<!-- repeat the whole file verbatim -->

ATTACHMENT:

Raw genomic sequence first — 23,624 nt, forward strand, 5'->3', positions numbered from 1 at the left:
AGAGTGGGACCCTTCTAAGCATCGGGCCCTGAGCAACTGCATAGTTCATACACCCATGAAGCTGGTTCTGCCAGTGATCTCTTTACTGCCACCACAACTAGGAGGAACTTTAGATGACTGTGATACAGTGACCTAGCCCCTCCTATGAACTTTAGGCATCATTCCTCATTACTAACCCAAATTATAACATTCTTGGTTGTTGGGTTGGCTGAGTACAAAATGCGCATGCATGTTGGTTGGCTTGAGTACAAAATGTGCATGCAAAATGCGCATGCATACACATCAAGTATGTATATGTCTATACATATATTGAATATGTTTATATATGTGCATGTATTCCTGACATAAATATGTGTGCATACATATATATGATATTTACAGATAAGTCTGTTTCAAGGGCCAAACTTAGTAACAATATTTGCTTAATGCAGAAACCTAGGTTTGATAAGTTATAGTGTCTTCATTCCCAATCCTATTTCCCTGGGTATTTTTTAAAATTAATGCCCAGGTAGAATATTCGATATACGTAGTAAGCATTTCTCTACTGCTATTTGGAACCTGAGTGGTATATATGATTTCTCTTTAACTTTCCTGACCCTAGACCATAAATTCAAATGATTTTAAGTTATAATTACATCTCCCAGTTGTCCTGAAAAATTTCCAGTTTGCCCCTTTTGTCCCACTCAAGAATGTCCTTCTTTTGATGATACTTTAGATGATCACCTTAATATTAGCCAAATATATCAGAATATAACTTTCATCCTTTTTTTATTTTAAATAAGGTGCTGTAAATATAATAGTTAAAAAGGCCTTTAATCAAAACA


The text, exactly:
Raw genomic sequence first — 23,624 nt, forward strand, 5'->3', positions numbered from 1 at the left:
AGAGTGGGACCCTTCTAAGCATCGGGCCCTGAGCAACTGCATAGTTCATACACCCATGAAGCTGGTTCTGCCAGTGATCTCTTTACTGCCACCACAACTAGGAGGAACTTTAGATGACTGTGATACAGTGACCTAGCCCCTCCTATGAACTTTAGGCATCATTCCTCATTACTAACCCAAATTATAACATTCTTGGTTGTTGGGTTGGCTGAGTACAAAATGCGCATGCATGTTGGTTGGCTTGAGTACAAAATGTGCATGCAAAATGCGCATGCATACACATCAAGTATGTATATGTCTATACATATATTGAATATGTTTATATATGTGCATGTATTCCTGACATAAATATGTGTGCATACATATATATGATATTTACAGATAAGTCTGTTTCAAGGGCCAAACTTAGTAACAATATTTGCTTAATGCAGAAACCTAGGTTTGATAAGTTATAGTGTCTTCATTCCCAATCCTATTTCCCTGGGTATTTTTTAAAATTAATGCCCAGGTAGAATATTCGATATACGTAGTAAGCATTTCTCTACTGCTATTTGGAACCTGAGTGGTATATATGATTTCTCTTTAACTTTCCTGACCCTAGACCATAAATTCAAATGATTTTAAGTTATAATTACATCTCCCAGTTGTCCTGAAAAATTTCCAGTTTGCCCCTTTTGTCCCACTCAAGAATGTCCTTCTTTTGATGATACTTTAGATGATCACCTTAATATTAGCCAAATATATCAGAATATAACTTTCATCCTTTTTTTATTTTAAATAAGGTGCTGTAAATATAATAGTTAAAAAGGCCTTTAATCAAAACA